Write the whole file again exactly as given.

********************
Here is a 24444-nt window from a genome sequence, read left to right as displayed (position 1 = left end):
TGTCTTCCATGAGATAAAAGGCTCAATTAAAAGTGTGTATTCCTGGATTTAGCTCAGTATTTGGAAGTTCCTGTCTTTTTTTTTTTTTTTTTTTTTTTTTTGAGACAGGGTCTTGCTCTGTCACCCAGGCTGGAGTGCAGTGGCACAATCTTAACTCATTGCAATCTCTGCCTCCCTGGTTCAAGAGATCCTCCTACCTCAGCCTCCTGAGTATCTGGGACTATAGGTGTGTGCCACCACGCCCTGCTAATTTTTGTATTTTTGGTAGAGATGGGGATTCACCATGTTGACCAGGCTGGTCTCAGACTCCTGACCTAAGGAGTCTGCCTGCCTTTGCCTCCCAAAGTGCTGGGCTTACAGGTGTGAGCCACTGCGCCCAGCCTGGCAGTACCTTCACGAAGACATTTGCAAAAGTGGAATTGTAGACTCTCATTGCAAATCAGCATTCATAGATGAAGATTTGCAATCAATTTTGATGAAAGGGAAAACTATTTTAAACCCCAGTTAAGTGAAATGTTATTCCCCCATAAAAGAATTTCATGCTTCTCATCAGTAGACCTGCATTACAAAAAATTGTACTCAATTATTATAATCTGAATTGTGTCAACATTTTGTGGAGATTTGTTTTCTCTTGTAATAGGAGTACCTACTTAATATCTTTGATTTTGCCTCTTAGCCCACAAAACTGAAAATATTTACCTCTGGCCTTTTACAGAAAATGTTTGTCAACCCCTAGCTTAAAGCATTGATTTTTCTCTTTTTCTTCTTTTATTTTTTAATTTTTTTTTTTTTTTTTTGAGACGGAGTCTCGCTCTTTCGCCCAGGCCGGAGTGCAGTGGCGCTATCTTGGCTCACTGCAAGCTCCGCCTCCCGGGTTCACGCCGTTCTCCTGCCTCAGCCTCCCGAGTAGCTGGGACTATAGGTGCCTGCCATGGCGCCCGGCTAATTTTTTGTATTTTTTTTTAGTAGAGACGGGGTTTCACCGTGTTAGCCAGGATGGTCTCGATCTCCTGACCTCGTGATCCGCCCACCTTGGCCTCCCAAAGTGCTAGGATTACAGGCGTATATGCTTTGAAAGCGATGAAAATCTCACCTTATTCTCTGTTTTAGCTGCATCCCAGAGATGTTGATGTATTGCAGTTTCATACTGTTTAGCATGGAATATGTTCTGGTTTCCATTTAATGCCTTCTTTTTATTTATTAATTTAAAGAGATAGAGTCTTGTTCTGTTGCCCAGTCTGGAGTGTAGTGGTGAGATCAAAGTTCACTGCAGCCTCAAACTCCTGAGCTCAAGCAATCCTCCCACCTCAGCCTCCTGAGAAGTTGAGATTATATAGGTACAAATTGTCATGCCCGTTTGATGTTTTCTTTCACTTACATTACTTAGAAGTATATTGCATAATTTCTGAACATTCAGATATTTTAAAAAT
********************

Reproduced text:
Here is a 24444-nt window from a genome sequence, read left to right as displayed (position 1 = left end):
TGTCTTCCATGAGATAAAAGGCTCAATTAAAAGTGTGTATTCCTGGATTTAGCTCAGTATTTGGAAGTTCCTGTCTTTTTTTTTTTTTTTTTTTTTTTTTTGAGACAGGGTCTTGCTCTGTCACCCAGGCTGGAGTGCAGTGGCACAATCTTAACTCATTGCAATCTCTGCCTCCCTGGTTCAAGAGATCCTCCTACCTCAGCCTCCTGAGTATCTGGGACTATAGGTGTGTGCCACCACGCCCTGCTAATTTTTGTATTTTTGGTAGAGATGGGGATTCACCATGTTGACCAGGCTGGTCTCAGACTCCTGACCTAAGGAGTCTGCCTGCCTTTGCCTCCCAAAGTGCTGGGCTTACAGGTGTGAGCCACTGCGCCCAGCCTGGCAGTACCTTCACGAAGACATTTGCAAAAGTGGAATTGTAGACTCTCATTGCAAATCAGCATTCATAGATGAAGATTTGCAATCAATTTTGATGAAAGGGAAAACTATTTTAAACCCCAGTTAAGTGAAATGTTATTCCCCCATAAAAGAATTTCATGCTTCTCATCAGTAGACCTGCATTACAAAAAATTGTACTCAATTATTATAATCTGAATTGTGTCAACATTTTGTGGAGATTTGTTTTCTCTTGTAATAGGAGTACCTACTTAATATCTTTGATTTTGCCTCTTAGCCCACAAAACTGAAAATATTTACCTCTGGCCTTTTACAGAAAATGTTTGTCAACCCCTAGCTTAAAGCATTGATTTTTCTCTTTTTCTTCTTTTATTTTTTAATTTTTTTTTTTTTTTTTTGAGACGGAGTCTCGCTCTTTCGCCCAGGCCGGAGTGCAGTGGCGCTATCTTGGCTCACTGCAAGCTCCGCCTCCCGGGTTCACGCCGTTCTCCTGCCTCAGCCTCCCGAGTAGCTGGGACTATAGGTGCCTGCCATGGCGCCCGGCTAATTTTTTGTATTTTTTTTTAGTAGAGACGGGGTTTCACCGTGTTAGCCAGGATGGTCTCGATCTCCTGACCTCGTGATCCGCCCACCTTGGCCTCCCAAAGTGCTAGGATTACAGGCGTATATGCTTTGAAAGCGATGAAAATCTCACCTTATTCTCTGTTTTAGCTGCATCCCAGAGATGTTGATGTATTGCAGTTTCATACTGTTTAGCATGGAATATGTTCTGGTTTCCATTTAATGCCTTCTTTTTATTTATTAATTTAAAGAGATAGAGTCTTGTTCTGTTGCCCAGTCTGGAGTGTAGTGGTGAGATCAAAGTTCACTGCAGCCTCAAACTCCTGAGCTCAAGCAATCCTCCCACCTCAGCCTCCTGAGAAGTTGAGATTATATAGGTACAAATTGTCATGCCCGTTTGATGTTTTCTTTCACTTACATTACTTAGAAGTATATTGCATAATTTCTGAACATTCAGATATTTTAAAAAT